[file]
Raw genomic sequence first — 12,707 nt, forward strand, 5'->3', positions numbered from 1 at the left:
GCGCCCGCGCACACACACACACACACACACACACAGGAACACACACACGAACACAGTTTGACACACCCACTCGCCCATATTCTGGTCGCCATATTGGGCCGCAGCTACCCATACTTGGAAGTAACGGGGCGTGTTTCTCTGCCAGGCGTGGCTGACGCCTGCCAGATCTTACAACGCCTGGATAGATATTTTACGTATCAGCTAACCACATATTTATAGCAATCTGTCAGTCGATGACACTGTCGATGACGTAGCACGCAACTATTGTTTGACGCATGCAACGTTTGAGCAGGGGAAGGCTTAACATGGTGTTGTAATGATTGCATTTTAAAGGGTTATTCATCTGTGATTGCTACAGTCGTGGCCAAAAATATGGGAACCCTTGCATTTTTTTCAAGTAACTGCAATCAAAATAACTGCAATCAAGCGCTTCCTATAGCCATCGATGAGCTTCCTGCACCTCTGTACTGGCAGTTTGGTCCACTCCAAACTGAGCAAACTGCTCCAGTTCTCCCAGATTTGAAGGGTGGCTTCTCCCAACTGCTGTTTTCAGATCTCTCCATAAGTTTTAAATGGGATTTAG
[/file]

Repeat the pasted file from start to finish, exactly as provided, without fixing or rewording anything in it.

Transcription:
Raw genomic sequence first — 12,707 nt, forward strand, 5'->3', positions numbered from 1 at the left:
GCGCCCGCGCACACACACACACACACACACACACAGGAACACACACACGAACACAGTTTGACACACCCACTCGCCCATATTCTGGTCGCCATATTGGGCCGCAGCTACCCATACTTGGAAGTAACGGGGCGTGTTTCTCTGCCAGGCGTGGCTGACGCCTGCCAGATCTTACAACGCCTGGATAGATATTTTACGTATCAGCTAACCACATATTTATAGCAATCTGTCAGTCGATGACACTGTCGATGACGTAGCACGCAACTATTGTTTGACGCATGCAACGTTTGAGCAGGGGAAGGCTTAACATGGTGTTGTAATGATTGCATTTTAAAGGGTTATTCATCTGTGATTGCTACAGTCGTGGCCAAAAATATGGGAACCCTTGCATTTTTTTCAAGTAACTGCAATCAAAATAACTGCAATCAAGCGCTTCCTATAGCCATCGATGAGCTTCCTGCACCTCTGTACTGGCAGTTTGGTCCACTCCAAACTGAGCAAACTGCTCCAGTTCTCCCAGATTTGAAGGGTGGCTTCTCCCAACTGCTGTTTTCAGATCTCTCCATAAGTTTTAAATGGGATTTAG